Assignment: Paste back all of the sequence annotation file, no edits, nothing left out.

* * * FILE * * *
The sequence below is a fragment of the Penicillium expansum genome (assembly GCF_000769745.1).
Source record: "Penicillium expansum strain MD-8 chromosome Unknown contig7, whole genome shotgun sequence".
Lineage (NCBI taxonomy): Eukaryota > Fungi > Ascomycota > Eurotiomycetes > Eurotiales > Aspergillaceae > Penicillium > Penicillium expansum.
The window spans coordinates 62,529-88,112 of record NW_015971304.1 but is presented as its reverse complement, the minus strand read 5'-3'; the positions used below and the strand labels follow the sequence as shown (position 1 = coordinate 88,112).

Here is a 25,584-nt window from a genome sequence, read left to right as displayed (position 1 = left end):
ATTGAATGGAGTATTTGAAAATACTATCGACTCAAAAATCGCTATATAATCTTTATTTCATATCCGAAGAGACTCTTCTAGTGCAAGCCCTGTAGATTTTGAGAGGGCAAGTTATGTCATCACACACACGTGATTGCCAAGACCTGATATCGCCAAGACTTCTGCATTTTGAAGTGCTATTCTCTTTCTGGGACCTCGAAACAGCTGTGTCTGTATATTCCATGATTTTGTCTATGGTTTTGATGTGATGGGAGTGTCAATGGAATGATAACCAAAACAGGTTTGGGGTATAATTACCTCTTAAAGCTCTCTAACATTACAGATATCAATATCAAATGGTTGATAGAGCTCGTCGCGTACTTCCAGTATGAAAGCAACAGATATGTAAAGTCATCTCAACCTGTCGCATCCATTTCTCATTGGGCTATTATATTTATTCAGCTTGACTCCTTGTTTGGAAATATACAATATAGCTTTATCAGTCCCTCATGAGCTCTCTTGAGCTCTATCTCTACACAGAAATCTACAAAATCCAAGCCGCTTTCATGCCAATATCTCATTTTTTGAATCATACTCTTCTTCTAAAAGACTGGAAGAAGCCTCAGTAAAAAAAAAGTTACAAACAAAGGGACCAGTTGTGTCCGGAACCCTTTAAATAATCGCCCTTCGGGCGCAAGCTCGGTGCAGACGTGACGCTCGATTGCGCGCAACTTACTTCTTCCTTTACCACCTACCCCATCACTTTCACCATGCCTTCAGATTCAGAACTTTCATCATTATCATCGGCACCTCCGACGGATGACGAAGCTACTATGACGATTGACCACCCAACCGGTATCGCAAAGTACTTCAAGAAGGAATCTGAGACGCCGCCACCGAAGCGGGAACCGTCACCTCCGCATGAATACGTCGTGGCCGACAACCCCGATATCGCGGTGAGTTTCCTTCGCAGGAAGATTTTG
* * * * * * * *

The sequence below is a fragment of the Penicillium expansum genome (assembly GCF_000769745.1).
Source record: "Penicillium expansum strain MD-8 chromosome Unknown contig7, whole genome shotgun sequence".
Lineage (NCBI taxonomy): Eukaryota > Fungi > Ascomycota > Eurotiomycetes > Eurotiales > Aspergillaceae > Penicillium > Penicillium expansum.
The window spans coordinates 62,529-88,112 of record NW_015971304.1 but is presented as its reverse complement, the minus strand read 5'-3'; the positions used below and the strand labels follow the sequence as shown (position 1 = coordinate 88,112).

Here is a 25,584-nt window from a genome sequence, read left to right as displayed (position 1 = left end):
ATTGAATGGAGTATTTGAAAATACTATCGACTCAAAAATCGCTATATAATCTTTATTTCATATCCGAAGAGACTCTTCTAGTGCAAGCCCTGTAGATTTTGAGAGGGCAAGTTATGTCATCACACACACGTGATTGCCAAGACCTGATATCGCCAAGACTTCTGCATTTTGAAGTGCTATTCTCTTTCTGGGACCTCGAAACAGCTGTGTCTGTATATTCCATGATTTTGTCTATGGTTTTGATGTGATGGGAGTGTCAATGGAATGATAACCAAAACAGGTTTGGGGTATAATTACCTCTTAAAGCTCTCTAACATTACAGATATCAATATCAAATGGTTGATAGAGCTCGTCGCGTACTTCCAGTATGAAAGCAACAGATATGTAAAGTCATCTCAACCTGTCGCATCCATTTCTCATTGGGCTATTATATTTATTCAGCTTGACTCCTTGTTTGGAAATATACAATATAGCTTTATCAGTCCCTCATGAGCTCTCTTGAGCTCTATCTCTACACAGAAATCTACAAAATCCAAGCCGCTTTCATGCCAATATCTCATTTTTTGAATCATACTCTTCTTCTAAAAGACTGGAAGAAGCCTCAGTAAAAAAAAAGTTACAAACAAAGGGACCAGTTGTGTCCGGAACCCTTTAAATAATCGCCCTTCGGGCGCAAGCTCGGTGCAGACGTGACGCTCGATTGCGCGCAACTTACTTCTTCCTTTACCACCTACCCCATCACTTTCACCATGCCTTCAGATTCAGAACTTTCATCATTATCATCGGCACCTCCGACGGATGACGAAGCTACTATGACGATTGACCACCCAACCGGTATCGCAAAGTACTTCAAGAAGGAATCTGAGACGCCGCCACCGAAGCGGGAACCGTCACCTCCGCATGAATACGTCGTGGCCGACAACCCCGATATCGCGGTGAGTTTCCTTCGCAGGAAGATTTTG